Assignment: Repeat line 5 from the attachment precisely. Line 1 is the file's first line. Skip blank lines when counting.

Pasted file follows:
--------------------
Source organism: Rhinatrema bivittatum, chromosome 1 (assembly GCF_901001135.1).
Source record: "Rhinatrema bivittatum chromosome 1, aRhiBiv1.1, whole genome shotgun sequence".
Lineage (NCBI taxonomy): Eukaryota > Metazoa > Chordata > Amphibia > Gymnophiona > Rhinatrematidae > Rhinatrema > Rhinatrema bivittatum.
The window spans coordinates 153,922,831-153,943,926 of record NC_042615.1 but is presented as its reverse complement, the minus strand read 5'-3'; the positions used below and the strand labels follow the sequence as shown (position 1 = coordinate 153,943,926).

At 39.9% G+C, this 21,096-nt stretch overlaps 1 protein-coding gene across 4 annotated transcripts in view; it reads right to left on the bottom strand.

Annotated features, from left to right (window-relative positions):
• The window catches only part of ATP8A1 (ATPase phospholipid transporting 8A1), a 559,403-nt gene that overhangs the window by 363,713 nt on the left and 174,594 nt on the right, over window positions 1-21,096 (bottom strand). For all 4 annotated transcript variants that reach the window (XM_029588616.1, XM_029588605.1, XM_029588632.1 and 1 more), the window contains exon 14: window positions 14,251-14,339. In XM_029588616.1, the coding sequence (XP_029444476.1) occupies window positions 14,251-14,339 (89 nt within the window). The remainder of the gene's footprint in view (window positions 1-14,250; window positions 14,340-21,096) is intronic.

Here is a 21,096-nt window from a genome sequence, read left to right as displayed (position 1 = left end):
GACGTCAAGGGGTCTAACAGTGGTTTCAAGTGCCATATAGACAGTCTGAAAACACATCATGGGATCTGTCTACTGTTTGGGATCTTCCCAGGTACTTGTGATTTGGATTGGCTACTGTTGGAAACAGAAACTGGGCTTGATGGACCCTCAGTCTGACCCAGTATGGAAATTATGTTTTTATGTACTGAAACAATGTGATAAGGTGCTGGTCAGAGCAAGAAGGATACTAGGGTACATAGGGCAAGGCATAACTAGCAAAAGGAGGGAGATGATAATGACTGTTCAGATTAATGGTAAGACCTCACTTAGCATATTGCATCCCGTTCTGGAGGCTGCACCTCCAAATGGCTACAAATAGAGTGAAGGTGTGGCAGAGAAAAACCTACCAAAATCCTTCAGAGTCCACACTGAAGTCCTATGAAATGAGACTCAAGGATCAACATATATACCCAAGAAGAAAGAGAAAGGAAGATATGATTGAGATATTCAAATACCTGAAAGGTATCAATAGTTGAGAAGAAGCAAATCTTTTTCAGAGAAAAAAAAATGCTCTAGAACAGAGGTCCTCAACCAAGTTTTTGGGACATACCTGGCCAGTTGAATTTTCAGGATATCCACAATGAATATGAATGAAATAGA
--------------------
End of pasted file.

At 39.9% G+C, this 21,096-nt stretch overlaps 1 protein-coding gene across 4 annotated transcripts in view; it reads right to left on the bottom strand.